Wednesday, January 18, 2017

Hope's Peak Presented by Author Tony Healey

The tall corn rustles like paper. The young woman lies flat on the dry earth, arms by her sides, feet together, chin resting on her chest; her head is propped up against the thick green stalks. Her eyes are closed— at first glance, you could be forgiven for thinking she’s asleep. Detective Jane Harper squats next to the body. “How old?” she asks, looking up at the medical examiner. 
“Late teens?” Mike McNeil, the medical examiner, rubs at the gray stubble on his jaw. “I won’t know for sure till I get her back to the office, but I’d say so, yeah.” 
There are purple handprints around her neck— the killer left his mark when he crushed her windpipe. A troubled frown is forever etched into the girl’s brow, a lasting impression of terror. Wondering what’s happening . . . and why it’s happening to her. 
Mike shifts from one foot to the other, the keys on his belt jingling. It’s off-putting. Harper points to the red spread of blood on the girl’s white cotton dress, over her groin. “Raped. Like the last one.”
 “Could be,” Mike says. He sighs, and Harper can’t tell if it’s from the oppressive nature of the crime scene itself or the fact that she’s holding him up from doing his job— could be either or both. The young woman has a crown of twisted vine on her head. It has been hand fashioned, each woody twig intertwined with the next. Here and there leaves poke out. When the first victim was found, Harper had the crown on the girl’s head tested. It was identified as supplejack vine, native to the Carolinas. She has no doubt this one is the same— it appears to be.

Hope's Peak
A Harper and Lane Mystery

By Tony Healey

Podcast Interview Re Hope's Peak

I was pleasantly surprised to realize that Hope's Peak has the feel of a Southern Gothic novel--a mystery combined with the paranormal touch of a gift that some Black women were known to receive. Except in Hope's Peak, Ida Lane, an African American woman had been struck with it when she touched her mother after she had been murdered... After she recovered and was trying to go on with her life, she continued to have the same nightmare over and over...she saw her mother being killed!

Because of her experiences, Ida had moved into an isolated house where she lived alone, only going out when she needed supplies. Everybody knew what had happened, and figured she wanted to be alone...

But a series of recent murders have occurred in Hope's Peak--young African American girls were being found in various places where they had obviously been raped, murdered...and just left...

A dead girl. A murder, Harper thinks.
This shit.
Detectives Jane Harper and Stu Raley had lead on the case and are soon comparing notes on what they discovered at the scene of the crime...

“Any word on our witness?” In the early hours, a delivery driver saw a man walk out of the corn, completely naked except for a white mask. A truck was parked twenty yards farther down the road. The driver called it in right away, using his GPS to give them the location— it’s the first break they’ve had with the case so far, if you don’t figure the killer’s DNA into the equation, taken from the previous victim. But even that proved a dead end. The Combined DNA Index System contains only known offenders— if the perpetrator has never been caught and booked, he’s not in CODIS— and that’s about as useful as having fingerprints for someone who’s never had their prints catalogued. “The driver’s at the station. I asked him to wait.”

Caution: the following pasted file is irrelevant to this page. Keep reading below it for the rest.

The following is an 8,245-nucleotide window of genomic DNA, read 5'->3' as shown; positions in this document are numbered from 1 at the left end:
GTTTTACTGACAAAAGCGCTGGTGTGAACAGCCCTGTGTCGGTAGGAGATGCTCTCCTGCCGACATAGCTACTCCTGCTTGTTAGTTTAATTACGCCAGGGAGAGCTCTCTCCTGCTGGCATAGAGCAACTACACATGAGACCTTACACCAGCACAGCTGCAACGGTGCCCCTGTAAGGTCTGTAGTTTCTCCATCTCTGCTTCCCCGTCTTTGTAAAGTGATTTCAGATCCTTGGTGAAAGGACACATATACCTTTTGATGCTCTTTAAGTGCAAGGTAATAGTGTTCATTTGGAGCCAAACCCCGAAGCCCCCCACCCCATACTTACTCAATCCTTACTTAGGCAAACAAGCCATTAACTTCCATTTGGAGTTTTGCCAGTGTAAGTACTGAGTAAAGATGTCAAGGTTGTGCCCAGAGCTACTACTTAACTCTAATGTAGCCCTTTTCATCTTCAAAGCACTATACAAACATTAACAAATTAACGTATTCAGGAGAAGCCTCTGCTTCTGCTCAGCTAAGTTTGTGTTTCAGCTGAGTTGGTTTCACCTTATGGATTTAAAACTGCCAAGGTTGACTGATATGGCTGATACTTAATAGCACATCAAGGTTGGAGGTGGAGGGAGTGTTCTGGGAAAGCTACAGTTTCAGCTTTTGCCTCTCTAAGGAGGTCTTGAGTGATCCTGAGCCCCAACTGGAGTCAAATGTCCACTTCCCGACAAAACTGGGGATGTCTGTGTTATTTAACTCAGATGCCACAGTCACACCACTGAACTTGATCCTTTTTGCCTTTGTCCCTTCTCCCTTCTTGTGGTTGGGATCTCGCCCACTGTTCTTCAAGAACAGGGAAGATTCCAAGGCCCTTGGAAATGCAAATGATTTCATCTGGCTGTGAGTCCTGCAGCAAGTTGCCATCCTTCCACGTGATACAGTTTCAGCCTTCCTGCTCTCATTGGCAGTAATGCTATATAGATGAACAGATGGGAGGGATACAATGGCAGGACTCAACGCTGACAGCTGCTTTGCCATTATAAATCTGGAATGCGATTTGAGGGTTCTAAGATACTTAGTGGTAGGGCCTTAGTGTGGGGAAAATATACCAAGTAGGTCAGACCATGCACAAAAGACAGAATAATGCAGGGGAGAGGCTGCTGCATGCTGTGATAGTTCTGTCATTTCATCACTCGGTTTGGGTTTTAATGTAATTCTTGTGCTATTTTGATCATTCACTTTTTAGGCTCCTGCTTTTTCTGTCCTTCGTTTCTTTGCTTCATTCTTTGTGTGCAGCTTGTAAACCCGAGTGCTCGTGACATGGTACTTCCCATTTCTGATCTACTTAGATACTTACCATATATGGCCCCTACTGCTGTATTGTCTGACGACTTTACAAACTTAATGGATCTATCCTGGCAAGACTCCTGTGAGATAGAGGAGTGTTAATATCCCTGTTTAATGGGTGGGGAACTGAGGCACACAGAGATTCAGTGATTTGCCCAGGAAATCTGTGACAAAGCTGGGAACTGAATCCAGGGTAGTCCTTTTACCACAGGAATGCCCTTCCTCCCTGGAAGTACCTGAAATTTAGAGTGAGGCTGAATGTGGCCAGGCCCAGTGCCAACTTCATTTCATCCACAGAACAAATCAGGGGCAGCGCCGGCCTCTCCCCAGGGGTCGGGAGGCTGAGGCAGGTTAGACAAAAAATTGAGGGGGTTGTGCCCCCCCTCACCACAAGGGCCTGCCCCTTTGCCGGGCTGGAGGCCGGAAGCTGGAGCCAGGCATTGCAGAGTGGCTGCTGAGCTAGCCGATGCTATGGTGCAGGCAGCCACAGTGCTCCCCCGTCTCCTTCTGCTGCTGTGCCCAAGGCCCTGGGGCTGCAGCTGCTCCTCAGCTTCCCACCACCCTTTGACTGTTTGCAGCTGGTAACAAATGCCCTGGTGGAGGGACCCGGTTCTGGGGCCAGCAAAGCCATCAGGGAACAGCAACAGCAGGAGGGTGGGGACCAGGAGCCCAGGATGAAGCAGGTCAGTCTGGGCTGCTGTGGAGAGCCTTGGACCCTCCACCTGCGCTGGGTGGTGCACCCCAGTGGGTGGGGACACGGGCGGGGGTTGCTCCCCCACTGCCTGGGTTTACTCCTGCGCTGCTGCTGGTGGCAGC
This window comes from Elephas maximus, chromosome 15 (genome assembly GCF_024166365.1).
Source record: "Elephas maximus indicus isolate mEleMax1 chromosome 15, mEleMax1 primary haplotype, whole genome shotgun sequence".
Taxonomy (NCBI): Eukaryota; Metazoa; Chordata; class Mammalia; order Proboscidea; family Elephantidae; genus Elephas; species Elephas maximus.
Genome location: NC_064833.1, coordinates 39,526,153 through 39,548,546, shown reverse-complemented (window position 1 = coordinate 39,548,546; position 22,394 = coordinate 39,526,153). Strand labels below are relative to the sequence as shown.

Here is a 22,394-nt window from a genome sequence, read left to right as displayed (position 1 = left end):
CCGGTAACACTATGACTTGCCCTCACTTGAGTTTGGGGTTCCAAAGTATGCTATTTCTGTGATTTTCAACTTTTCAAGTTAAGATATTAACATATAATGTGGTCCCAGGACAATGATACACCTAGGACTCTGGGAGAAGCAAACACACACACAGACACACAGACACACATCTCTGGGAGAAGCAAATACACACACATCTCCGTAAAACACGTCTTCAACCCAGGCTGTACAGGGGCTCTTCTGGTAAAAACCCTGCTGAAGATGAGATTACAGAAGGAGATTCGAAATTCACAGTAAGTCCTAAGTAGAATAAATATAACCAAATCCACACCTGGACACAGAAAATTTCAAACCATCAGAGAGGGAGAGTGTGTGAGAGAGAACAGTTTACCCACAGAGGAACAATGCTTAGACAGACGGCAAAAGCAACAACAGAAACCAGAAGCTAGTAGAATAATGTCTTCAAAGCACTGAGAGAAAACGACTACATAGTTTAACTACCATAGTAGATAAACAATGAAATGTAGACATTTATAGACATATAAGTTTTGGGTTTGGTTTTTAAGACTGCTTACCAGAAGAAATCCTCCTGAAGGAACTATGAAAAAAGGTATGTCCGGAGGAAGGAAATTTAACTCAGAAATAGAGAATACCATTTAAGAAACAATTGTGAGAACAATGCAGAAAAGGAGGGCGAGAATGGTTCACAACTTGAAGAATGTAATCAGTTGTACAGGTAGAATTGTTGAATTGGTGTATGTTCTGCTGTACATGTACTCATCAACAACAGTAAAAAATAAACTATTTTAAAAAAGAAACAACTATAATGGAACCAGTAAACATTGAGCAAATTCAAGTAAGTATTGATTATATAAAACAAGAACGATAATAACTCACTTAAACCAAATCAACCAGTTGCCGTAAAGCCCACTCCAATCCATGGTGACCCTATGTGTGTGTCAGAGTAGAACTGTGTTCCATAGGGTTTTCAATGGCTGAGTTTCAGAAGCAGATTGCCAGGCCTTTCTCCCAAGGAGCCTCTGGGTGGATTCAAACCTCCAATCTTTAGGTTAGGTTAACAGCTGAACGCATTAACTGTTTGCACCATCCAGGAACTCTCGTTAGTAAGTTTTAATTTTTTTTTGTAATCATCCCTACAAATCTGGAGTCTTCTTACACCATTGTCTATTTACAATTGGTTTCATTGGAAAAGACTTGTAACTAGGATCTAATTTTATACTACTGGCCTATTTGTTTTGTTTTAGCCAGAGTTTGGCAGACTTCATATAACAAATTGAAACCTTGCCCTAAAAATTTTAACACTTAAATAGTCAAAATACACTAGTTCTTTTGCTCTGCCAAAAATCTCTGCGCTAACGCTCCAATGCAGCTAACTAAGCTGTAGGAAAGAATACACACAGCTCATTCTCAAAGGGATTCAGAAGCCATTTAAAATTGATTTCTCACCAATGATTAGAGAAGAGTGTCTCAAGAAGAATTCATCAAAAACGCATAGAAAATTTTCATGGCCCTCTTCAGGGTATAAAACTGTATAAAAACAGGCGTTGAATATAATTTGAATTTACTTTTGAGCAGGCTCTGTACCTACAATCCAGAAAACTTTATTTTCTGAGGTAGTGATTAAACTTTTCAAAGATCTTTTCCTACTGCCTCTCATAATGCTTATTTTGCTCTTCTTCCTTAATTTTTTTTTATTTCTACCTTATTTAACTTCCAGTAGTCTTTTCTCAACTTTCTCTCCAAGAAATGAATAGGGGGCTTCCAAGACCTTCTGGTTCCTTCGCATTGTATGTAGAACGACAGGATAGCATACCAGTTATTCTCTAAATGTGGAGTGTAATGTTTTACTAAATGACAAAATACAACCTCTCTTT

Harper is the kind of officer that takes each case on as a challenge, to seek justice for the victims. But they have not been able to find anything to begin to track this man...Until a folder was handed to her that was for the murder of a woman that took places many years ago... This unlocked the historical secret that had been kept for many, many years... and would not be kept a secret any longer!

The folder is for the case of Ida Lane's mother which had been locked away, as had others... With that, Jane goes to visit Ida and at first is turned away. Ida soon realizes, however, that she could not continue to ignore the vision that haunted her every night... Soon both Jane and Ida knew that the vision revealed that it was the same man who had started to kill again... Ida wanted to help!

A couple of other plots move to link things together. One is related to Jane and Stu as partners, and maybe something more... While the other plot is related to the killer...and his relationship to a married woman. Overall, the book sufficiently keeps readers intrigued and involved as each part of the mystery is discovered. I enjoyed the link that developed between Jane and Ida and foresee that their partnership will continue to heighten the resolution of crimes as Ida's paranormal skills aid Jane's investigations.

The ending could have been better in my opinion. While the mystery was solved, it was very low-key, flat, and lacked the impact that we would expect after being taunted by what had occurred, at least with the police involved. Most of us would have already pinpointed the clues in advance so it was more a confirmation than a discovery. I was disappointed that the author had not used his vivid ideas from throughout the book in providing an explosive ending that the book required.

Since my enjoyment in reading the book continued almost to the very end, I still would recommend it for your consideration.


Tony Healey is the bestselling author of the Far From Home series. He has written alongside such award-winning authors as Alan Dean Foster and Harlan Ellison.

Tony is currently working on the next book of his Harper and Lane series, of which Hope’s Peak is the first installment. He lives with his wife and four daughters in Sussex, England.

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